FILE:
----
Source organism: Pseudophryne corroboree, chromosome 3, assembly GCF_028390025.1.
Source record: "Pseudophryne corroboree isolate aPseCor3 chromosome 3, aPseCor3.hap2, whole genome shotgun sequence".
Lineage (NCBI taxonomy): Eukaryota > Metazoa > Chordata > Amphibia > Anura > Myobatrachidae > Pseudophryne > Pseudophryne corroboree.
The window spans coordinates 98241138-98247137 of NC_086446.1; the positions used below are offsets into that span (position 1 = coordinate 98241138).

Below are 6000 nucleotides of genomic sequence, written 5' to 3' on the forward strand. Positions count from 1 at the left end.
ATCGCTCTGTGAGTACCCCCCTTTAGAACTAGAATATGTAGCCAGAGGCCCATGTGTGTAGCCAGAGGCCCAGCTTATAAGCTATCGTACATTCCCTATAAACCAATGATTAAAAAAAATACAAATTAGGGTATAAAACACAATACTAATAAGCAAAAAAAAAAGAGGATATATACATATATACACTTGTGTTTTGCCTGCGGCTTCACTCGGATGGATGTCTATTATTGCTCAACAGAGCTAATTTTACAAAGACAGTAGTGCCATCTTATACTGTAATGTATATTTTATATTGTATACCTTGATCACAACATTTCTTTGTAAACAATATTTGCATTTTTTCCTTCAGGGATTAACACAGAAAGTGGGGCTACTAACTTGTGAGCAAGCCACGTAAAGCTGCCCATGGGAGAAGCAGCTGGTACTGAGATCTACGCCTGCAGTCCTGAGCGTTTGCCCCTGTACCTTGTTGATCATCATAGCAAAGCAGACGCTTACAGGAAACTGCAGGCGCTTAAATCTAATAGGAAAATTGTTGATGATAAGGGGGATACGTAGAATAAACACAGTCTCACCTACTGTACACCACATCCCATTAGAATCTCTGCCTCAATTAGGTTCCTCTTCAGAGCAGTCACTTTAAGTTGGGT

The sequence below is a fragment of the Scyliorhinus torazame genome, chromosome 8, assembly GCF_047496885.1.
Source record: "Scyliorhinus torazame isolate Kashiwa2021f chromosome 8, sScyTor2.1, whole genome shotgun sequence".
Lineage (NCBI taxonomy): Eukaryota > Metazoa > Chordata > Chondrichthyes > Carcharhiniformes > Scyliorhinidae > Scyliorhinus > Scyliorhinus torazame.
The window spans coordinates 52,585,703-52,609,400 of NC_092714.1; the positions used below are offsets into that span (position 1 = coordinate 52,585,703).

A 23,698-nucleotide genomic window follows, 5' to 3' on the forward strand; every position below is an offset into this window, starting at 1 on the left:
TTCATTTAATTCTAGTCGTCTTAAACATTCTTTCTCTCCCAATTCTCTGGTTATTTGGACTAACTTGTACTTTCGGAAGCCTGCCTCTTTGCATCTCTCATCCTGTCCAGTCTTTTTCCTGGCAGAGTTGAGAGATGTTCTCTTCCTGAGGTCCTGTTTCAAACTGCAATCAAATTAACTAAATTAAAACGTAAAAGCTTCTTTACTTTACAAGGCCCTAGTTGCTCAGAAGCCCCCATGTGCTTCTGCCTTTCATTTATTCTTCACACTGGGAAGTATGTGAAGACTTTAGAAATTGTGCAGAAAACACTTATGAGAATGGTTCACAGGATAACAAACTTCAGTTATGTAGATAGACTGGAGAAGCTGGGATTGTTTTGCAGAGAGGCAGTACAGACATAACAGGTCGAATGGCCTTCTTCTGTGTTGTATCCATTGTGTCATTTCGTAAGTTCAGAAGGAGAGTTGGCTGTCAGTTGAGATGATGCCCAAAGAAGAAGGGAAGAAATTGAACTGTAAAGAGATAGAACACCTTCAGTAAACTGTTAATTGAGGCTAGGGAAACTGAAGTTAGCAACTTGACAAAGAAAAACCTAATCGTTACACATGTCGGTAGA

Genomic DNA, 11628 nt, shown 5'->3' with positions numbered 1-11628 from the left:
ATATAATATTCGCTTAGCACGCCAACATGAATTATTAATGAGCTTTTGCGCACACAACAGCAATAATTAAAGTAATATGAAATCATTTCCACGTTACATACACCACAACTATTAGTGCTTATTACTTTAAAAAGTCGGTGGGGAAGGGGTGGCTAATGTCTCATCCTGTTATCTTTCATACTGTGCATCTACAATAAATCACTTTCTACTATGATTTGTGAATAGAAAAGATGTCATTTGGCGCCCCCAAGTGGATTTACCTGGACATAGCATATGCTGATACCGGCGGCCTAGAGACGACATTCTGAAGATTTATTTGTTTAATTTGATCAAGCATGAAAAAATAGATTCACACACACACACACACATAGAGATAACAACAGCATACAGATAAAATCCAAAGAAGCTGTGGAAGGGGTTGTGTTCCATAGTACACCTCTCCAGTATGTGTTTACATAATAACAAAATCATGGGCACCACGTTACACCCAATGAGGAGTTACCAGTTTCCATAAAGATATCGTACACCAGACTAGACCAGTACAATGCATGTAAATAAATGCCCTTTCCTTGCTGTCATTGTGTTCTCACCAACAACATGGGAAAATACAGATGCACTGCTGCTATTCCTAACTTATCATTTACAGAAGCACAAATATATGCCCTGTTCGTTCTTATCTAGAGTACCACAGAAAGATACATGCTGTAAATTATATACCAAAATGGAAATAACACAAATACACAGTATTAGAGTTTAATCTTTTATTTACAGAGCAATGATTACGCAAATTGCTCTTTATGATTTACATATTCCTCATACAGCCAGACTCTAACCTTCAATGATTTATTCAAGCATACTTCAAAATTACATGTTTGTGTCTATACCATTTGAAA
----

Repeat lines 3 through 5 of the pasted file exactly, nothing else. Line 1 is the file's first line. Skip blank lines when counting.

Lineage (NCBI taxonomy): Eukaryota > Metazoa > Chordata > Amphibia > Anura > Myobatrachidae > Pseudophryne > Pseudophryne corroboree.
The window spans coordinates 98241138-98247137 of NC_086446.1; the positions used below are offsets into that span (position 1 = coordinate 98241138).

Below are 6000 nucleotides of genomic sequence, written 5' to 3' on the forward strand. Positions count from 1 at the left end.